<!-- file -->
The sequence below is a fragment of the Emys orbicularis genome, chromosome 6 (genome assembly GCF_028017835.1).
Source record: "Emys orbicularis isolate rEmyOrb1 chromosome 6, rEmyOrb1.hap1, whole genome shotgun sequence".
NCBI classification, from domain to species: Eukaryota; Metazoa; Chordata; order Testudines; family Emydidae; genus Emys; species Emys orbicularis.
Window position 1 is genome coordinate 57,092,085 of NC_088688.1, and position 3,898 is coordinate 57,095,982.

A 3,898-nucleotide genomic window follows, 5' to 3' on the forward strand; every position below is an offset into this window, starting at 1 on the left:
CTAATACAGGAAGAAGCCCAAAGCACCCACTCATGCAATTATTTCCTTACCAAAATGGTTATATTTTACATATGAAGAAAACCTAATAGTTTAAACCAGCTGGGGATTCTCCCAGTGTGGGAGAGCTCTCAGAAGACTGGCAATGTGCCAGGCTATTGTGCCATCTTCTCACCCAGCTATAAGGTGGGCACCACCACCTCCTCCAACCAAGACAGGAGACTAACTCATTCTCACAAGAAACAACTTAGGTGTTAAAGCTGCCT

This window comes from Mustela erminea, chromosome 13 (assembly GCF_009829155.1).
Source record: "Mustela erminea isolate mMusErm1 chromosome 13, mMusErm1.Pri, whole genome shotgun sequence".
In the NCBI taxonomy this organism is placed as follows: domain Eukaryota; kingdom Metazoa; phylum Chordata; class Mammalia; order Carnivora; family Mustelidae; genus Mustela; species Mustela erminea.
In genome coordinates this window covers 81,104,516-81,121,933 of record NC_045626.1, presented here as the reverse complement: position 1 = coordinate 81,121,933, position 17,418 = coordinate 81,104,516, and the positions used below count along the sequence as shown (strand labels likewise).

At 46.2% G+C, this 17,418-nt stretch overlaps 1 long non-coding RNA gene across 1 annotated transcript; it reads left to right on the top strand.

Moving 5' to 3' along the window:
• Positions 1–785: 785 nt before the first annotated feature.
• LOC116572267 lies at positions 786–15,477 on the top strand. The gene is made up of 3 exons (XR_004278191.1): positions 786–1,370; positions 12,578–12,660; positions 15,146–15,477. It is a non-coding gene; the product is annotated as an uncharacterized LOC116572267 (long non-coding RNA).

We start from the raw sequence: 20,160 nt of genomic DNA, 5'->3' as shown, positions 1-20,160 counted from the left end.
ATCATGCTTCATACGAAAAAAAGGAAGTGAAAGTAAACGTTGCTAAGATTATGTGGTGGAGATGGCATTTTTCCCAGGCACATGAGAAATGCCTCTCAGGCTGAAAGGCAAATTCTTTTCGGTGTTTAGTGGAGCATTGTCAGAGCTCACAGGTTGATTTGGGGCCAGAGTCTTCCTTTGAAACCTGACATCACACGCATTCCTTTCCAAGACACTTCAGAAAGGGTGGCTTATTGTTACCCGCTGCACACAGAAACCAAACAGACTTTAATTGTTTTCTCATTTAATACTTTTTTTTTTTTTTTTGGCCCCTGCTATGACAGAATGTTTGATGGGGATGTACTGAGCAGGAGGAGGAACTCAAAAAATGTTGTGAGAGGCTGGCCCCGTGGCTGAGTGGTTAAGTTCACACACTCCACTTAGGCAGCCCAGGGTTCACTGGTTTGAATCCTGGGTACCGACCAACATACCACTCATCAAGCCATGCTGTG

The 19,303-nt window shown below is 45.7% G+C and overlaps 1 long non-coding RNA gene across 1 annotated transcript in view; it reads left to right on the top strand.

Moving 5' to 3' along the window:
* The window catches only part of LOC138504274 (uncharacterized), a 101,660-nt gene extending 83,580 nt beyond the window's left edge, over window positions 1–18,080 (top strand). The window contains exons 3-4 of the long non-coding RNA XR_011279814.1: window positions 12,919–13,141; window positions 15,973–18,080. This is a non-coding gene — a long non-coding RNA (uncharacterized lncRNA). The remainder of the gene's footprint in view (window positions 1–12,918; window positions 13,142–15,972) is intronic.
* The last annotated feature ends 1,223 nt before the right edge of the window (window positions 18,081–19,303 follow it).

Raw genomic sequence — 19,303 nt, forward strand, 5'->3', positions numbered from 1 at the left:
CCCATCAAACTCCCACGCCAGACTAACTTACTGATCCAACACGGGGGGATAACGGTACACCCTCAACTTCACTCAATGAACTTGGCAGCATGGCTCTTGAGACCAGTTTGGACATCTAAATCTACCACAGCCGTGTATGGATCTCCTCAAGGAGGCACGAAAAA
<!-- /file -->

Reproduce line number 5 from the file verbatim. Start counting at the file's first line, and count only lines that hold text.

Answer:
A 3,898-nucleotide genomic window follows, 5' to 3' on the forward strand; every position below is an offset into this window, starting at 1 on the left: